Monday, February 27, 2017

Rigor, Relevance and Robotics



Back Row L to R: Craig HS Principal Alison Bjoin, Computer Science Teacher Janice Bain, Malcolm Eady, Andy Hermanson, Frank Breu, Ben Glowacki, Alexei Sapozhnikov
Front Row L to R: Harry Kubiak, Grace Clasen, Sophia Werner, Travis Duffy
There is a lot of talk about rigor and relevance in education. Sometimes the lessons come outside of regular classroom instruction.  A great example would be the Rock ‘n’ Robotics and the LEGO Robotics clubs hosted at our schools after school regular hours. Over the years, many students have participated in the clubs, achieving a level of success that other clubs envy. The clubs have been so influential that a class was developed to extend Robotics to all high school students as a course option for credit.  Classes are now being developed at the middle and elementary levels as a part of the expansion of the School District of Janesville’s STEM initiative.

Recently, the Craig High School “Rock ‘n’ Robot” programming team placed among the top 10 teams in the world in Zero Robotics. Zero Robotics is a robotics programming competition for high school students sponsored by the Massachusetts Institute for Technology (MIT), NASA, the Center for the Advancement of Science in Space (CASIS) and the European Space Agency (ESA).
Astronaut aboard the International Space Station working with the 2017 Zero Robotics Robots
Zero Robotics teams create code for small robots to fly aboard the International Space Station (ISS). The robots, called SPHERES— roughly the size and shape of a basketball — run on compressed gas, and can be programmed to spin, revolve, hover, and navigate through the air. Researchers use SPHERES to test maneuvers for spacecraft by performing autonomous rendezvous and docking. They fly inside the ISS cabin autonomously  under the supervision of an astronaut. Each is self-contained with power, propulsion, computing, and navigation equipment.


The games are played with units called SPACE SPHERES. Students were tasked to build surveying satellites that would orbit Mars. In the game, the satellite pieces were launched into orbit and teams programmed their spheres to collect these pieces into “assembly zones” to earn points. During the game, students had to be alert to rival teams intent on stealing the satellite pieces their team had already collected.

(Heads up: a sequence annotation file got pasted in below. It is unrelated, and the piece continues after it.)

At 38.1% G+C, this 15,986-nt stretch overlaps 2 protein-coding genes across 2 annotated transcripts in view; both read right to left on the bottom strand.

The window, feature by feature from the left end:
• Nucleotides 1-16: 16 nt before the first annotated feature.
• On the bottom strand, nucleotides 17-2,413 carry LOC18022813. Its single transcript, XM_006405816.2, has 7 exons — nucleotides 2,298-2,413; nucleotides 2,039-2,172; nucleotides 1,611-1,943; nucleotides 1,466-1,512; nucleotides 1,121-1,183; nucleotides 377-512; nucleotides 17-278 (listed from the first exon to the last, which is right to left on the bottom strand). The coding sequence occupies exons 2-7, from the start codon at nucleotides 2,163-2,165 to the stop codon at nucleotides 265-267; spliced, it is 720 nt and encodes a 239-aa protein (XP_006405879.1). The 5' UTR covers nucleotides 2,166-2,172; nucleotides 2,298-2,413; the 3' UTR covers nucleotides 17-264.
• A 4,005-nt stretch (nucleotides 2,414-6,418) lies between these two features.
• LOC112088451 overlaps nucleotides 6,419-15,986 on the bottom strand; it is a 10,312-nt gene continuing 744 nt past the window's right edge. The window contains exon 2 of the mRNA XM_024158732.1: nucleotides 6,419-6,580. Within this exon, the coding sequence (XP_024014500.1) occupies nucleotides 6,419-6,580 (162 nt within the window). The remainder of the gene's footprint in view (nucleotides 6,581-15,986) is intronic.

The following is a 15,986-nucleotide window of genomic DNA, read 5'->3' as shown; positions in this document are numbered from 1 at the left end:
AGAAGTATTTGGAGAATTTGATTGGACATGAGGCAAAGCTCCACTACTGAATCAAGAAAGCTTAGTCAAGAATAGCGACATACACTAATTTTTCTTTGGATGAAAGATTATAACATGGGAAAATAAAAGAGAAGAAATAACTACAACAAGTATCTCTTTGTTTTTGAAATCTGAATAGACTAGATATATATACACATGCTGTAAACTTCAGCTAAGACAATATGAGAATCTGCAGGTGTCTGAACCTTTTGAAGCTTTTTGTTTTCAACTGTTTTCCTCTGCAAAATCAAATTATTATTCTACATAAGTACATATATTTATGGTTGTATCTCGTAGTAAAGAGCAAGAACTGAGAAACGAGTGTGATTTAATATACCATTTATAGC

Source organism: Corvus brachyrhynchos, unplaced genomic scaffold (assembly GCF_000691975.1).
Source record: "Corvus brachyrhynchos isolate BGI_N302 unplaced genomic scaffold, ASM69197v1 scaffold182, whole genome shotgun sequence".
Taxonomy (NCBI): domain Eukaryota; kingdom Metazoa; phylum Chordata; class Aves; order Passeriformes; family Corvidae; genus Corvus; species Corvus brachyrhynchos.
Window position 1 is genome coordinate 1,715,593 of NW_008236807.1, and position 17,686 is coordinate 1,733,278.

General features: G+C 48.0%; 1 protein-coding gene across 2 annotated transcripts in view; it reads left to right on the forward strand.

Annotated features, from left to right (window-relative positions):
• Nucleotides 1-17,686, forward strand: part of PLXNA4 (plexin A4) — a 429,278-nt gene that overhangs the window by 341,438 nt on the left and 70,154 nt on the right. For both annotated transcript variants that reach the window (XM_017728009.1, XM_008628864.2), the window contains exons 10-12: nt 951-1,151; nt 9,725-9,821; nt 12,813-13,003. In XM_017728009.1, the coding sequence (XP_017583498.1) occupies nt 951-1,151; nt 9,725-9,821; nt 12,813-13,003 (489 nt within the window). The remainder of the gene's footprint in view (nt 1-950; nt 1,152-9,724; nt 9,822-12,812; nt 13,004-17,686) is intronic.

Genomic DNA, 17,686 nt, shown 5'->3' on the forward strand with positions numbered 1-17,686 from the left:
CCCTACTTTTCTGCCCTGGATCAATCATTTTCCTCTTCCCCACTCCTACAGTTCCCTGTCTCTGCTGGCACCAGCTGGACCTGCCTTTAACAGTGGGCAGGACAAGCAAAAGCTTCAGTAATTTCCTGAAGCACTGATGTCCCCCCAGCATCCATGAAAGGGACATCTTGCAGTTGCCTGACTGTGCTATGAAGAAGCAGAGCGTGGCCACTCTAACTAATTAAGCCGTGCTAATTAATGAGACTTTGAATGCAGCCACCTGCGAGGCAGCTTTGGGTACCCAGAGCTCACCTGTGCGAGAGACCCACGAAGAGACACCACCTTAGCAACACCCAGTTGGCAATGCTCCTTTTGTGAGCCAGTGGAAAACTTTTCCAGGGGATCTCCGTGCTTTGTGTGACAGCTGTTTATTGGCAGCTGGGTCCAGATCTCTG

This year’s competition began in September 2016 with several phases. Both the Craig and Parker High School teams made it past the top 100 round, with the Craig team reaching the Alliance portion of the contest.  In this stage, they had to create an alliance with two other teams of high school students from at least one other continent. Craig’s Rock 'n' Robot team joined with the FermiFloating team from Italy and the ASIJAsteroids team from Japan.  The new team name became the Fermi-Astroid-Craig alliance.

The alliance submitted their final code to MIT on January 6, 2017. The Fermi-Astroid-Craig alliance reached the top 10, and were invited to the finals hosted at MIT on Friday, January 27, 2017. While there, they watched (via live transmission) their programming code utilized to fly the spheres and were judged by astronauts aboard the ISS.  Their competitors hailed from around the world, including teams from the USA, Europe, Romania, and Australia.

The students did amazing work, and put in a tremendous amount of effort in the competition. Their collaboration with peers from other countries, problem solving skills, and positive attitudes were essential in helping them reach the finals in this prestigious event.

The event was hosted by MIT faculty members and students learned from special guest speakers like 2010-2011 Astronaut Cady Colman as well as the engineering crew responsible for the Mars Rover.

The Craig High School “Rock ‘n’ Robot” team members for the Zero Robotics competition were: 

  • Lucas Dahlberg (12th grade)